As technology’s capabilities have advanced, including the deployment of artificial intelligence, the concerning impact — from criminal justice to recruitment to consumer finance — on inequalities and exclusion has become increasingly evident.
What’s certain is that given the importance and growing significance of technologies across our daily lives, there is a need to ensure that it is designed with the explicit focus of ensuring its impact on people’s lives is inclusive. Too many people’s lives, and their safety, depend on it.
So, here are three principles — should technologists want to design inclusion into their technology — that can inform design practice:
ONE: Technology isn’t inherently good, and it’s not neutral either
Given the profound impact that technology has had on the world there is a tendency in some quarters to see technology as a social good (solving cancer, enabling the Arab Spring) or, at worst, as neutral. But it’s neither of these things. Technology is a tool. A tool manipulated by humans. The harmful consequences of AI that we have seen are not the consequence of thoughtlessness or neutral decision making. As a designer, not asking a question, needs to be acknowledged as a decision. Not seeking out certain data, IS data as Dr. Chanda Prescod-Weinstein notes. It is data on who matters and who doesn’t. Not assessing data for injustice, is a decision to leave that injustice in place. Are your teams asking themselves about which groups they are not considering? Or, which groups are hypervisible and targetted in the data — and what the implications are for their lives and realities?
TWO: Let’s stop talking about bias, and start talking about oppression
The mainstream conversation on technologies’ impact on inequality is typically referred to as algorithmic bias. Yet bias is too simple a concept to be relevant here. And how we name a problem invariably informs the solutions we’ll develop to challenge it. Instead, we need to get real about the ways in which systems of oppressions operate and the role of history in our present and future (in the historic data we train machines on, for example). A much more useful term therefore is algorithmic oppression — coined by scholar Safiyya Noble. Understanding systems of oppression — and the role we play in maintaining them — is as much a need for technologists as applied mathematics and distributed computing, if we are to design for inclusion.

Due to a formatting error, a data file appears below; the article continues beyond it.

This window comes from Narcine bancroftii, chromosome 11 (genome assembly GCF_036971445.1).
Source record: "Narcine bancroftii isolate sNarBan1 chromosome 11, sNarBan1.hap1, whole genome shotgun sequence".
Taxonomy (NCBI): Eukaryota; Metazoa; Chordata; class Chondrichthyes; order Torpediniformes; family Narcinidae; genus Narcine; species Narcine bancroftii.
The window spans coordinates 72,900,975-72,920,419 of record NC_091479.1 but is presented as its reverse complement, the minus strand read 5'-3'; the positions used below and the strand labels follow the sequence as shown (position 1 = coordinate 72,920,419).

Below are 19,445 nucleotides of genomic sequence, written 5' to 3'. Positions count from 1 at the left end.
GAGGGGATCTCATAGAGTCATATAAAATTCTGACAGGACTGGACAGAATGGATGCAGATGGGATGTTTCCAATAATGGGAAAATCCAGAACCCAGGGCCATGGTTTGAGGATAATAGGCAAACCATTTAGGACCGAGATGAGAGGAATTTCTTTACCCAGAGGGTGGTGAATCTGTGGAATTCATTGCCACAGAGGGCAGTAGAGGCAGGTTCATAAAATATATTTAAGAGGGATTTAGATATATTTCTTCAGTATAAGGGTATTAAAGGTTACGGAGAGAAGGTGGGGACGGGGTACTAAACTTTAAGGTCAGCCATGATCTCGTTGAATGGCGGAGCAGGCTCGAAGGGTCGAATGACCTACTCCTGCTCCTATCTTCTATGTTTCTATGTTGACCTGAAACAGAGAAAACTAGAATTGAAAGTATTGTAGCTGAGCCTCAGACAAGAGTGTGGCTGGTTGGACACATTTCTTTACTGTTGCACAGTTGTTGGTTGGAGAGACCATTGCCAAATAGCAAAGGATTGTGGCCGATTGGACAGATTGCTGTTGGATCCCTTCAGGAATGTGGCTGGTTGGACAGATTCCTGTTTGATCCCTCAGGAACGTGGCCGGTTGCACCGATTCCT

THREE: Our intentions are irrelevant, prioritise impact
The bar for impact was set very low with Google’s initial “don’t be evil”! Tech has a history of shrugging its shoulders and blaming its users when ‘unintended consequences’ emerge, rather than holding themselves and the designed infrastructure responsible. Yet, if I run you over in my car, and say ‘I didn’t intend it’, it won’t resolve your broken leg, and we both know it. What if in designing technology our assumption was that its impact would be harmful? What if the starting assumption was that oppression — racism, sexism, classism, homophobia etc — would be perpetuated with our technology unless we explicitly built in ways to challenge it? How might that change the way products are developed? How might that inform the urgency with which we tackle the lack of diversity in our teams? Our intentions are unverifiable, relying on self-certification alone, but our impacts can be accounted for. So let’s focus on what we can control in the real world.
These are complex issues. They aren’t going away. And nor are the three principles above enough. However, if we can begin with them, we will start to grow our capabilities to design for inclusion, inside and out, of our organisations.